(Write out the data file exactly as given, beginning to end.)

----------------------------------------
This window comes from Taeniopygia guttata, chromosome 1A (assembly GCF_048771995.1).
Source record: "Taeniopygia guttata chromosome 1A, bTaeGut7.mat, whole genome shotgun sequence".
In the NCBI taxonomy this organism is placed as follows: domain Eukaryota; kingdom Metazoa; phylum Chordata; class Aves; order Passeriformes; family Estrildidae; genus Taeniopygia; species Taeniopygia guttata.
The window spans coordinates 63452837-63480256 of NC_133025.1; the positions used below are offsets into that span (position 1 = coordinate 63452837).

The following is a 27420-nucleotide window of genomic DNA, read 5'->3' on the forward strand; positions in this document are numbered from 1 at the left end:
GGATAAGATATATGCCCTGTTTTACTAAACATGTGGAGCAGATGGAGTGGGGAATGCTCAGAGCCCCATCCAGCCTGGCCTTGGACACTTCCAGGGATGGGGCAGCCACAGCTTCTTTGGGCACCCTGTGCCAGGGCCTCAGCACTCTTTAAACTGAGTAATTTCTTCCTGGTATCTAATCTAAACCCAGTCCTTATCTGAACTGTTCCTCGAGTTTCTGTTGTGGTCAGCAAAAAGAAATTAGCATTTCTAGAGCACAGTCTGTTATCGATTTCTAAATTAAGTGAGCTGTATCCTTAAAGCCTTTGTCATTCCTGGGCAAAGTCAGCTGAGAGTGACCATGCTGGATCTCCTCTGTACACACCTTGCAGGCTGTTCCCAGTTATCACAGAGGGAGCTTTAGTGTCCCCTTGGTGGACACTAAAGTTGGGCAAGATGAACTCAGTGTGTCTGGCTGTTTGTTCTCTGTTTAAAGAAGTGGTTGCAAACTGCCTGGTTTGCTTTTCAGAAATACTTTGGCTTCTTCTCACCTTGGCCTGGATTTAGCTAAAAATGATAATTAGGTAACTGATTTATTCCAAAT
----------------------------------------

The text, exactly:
This window comes from Taeniopygia guttata, chromosome 1A (assembly GCF_048771995.1).
Source record: "Taeniopygia guttata chromosome 1A, bTaeGut7.mat, whole genome shotgun sequence".
In the NCBI taxonomy this organism is placed as follows: domain Eukaryota; kingdom Metazoa; phylum Chordata; class Aves; order Passeriformes; family Estrildidae; genus Taeniopygia; species Taeniopygia guttata.
The window spans coordinates 63452837-63480256 of NC_133025.1; the positions used below are offsets into that span (position 1 = coordinate 63452837).

The following is a 27420-nucleotide window of genomic DNA, read 5'->3' on the forward strand; positions in this document are numbered from 1 at the left end:
GGATAAGATATATGCCCTGTTTTACTAAACATGTGGAGCAGATGGAGTGGGGAATGCTCAGAGCCCCATCCAGCCTGGCCTTGGACACTTCCAGGGATGGGGCAGCCACAGCTTCTTTGGGCACCCTGTGCCAGGGCCTCAGCACTCTTTAAACTGAGTAATTTCTTCCTGGTATCTAATCTAAACCCAGTCCTTATCTGAACTGTTCCTCGAGTTTCTGTTGTGGTCAGCAAAAAGAAATTAGCATTTCTAGAGCACAGTCTGTTATCGATTTCTAAATTAAGTGAGCTGTATCCTTAAAGCCTTTGTCATTCCTGGGCAAAGTCAGCTGAGAGTGACCATGCTGGATCTCCTCTGTACACACCTTGCAGGCTGTTCCCAGTTATCACAGAGGGAGCTTTAGTGTCCCCTTGGTGGACACTAAAGTTGGGCAAGATGAACTCAGTGTGTCTGGCTGTTTGTTCTCTGTTTAAAGAAGTGGTTGCAAACTGCCTGGTTTGCTTTTCAGAAATACTTTGGCTTCTTCTCACCTTGGCCTGGATTTAGCTAAAAATGATAATTAGGTAACTGATTTATTCCAAAT